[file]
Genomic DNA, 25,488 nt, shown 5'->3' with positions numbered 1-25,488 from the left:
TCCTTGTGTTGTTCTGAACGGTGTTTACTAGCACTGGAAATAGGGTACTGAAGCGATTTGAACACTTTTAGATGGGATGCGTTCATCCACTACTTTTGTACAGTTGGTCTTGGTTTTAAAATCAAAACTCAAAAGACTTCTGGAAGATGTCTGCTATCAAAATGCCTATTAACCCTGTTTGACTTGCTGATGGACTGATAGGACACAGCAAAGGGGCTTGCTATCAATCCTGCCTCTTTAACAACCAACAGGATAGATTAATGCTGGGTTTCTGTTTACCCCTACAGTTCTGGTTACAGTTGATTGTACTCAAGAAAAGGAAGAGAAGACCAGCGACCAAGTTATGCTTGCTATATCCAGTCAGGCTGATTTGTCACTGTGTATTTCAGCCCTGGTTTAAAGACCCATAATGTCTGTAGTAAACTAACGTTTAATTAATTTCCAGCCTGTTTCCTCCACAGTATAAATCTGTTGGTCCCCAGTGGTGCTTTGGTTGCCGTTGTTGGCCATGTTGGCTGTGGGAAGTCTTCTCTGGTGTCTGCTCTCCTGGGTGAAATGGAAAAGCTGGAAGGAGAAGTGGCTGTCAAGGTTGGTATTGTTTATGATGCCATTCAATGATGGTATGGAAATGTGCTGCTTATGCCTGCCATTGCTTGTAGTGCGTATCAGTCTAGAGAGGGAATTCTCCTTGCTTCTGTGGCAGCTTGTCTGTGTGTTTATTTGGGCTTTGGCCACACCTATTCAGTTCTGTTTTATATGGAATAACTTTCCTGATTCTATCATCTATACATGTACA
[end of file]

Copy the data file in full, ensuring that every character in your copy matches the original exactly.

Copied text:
Genomic DNA, 25,488 nt, shown 5'->3' with positions numbered 1-25,488 from the left:
TCCTTGTGTTGTTCTGAACGGTGTTTACTAGCACTGGAAATAGGGTACTGAAGCGATTTGAACACTTTTAGATGGGATGCGTTCATCCACTACTTTTGTACAGTTGGTCTTGGTTTTAAAATCAAAACTCAAAAGACTTCTGGAAGATGTCTGCTATCAAAATGCCTATTAACCCTGTTTGACTTGCTGATGGACTGATAGGACACAGCAAAGGGGCTTGCTATCAATCCTGCCTCTTTAACAACCAACAGGATAGATTAATGCTGGGTTTCTGTTTACCCCTACAGTTCTGGTTACAGTTGATTGTACTCAAGAAAAGGAAGAGAAGACCAGCGACCAAGTTATGCTTGCTATATCCAGTCAGGCTGATTTGTCACTGTGTATTTCAGCCCTGGTTTAAAGACCCATAATGTCTGTAGTAAACTAACGTTTAATTAATTTCCAGCCTGTTTCCTCCACAGTATAAATCTGTTGGTCCCCAGTGGTGCTTTGGTTGCCGTTGTTGGCCATGTTGGCTGTGGGAAGTCTTCTCTGGTGTCTGCTCTCCTGGGTGAAATGGAAAAGCTGGAAGGAGAAGTGGCTGTCAAGGTTGGTATTGTTTATGATGCCATTCAATGATGGTATGGAAATGTGCTGCTTATGCCTGCCATTGCTTGTAGTGCGTATCAGTCTAGAGAGGGAATTCTCCTTGCTTCTGTGGCAGCTTGTCTGTGTGTTTATTTGGGCTTTGGCCACACCTATTCAGTTCTGTTTTATATGGAATAACTTTCCTGATTCTATCATCTATACATGTACA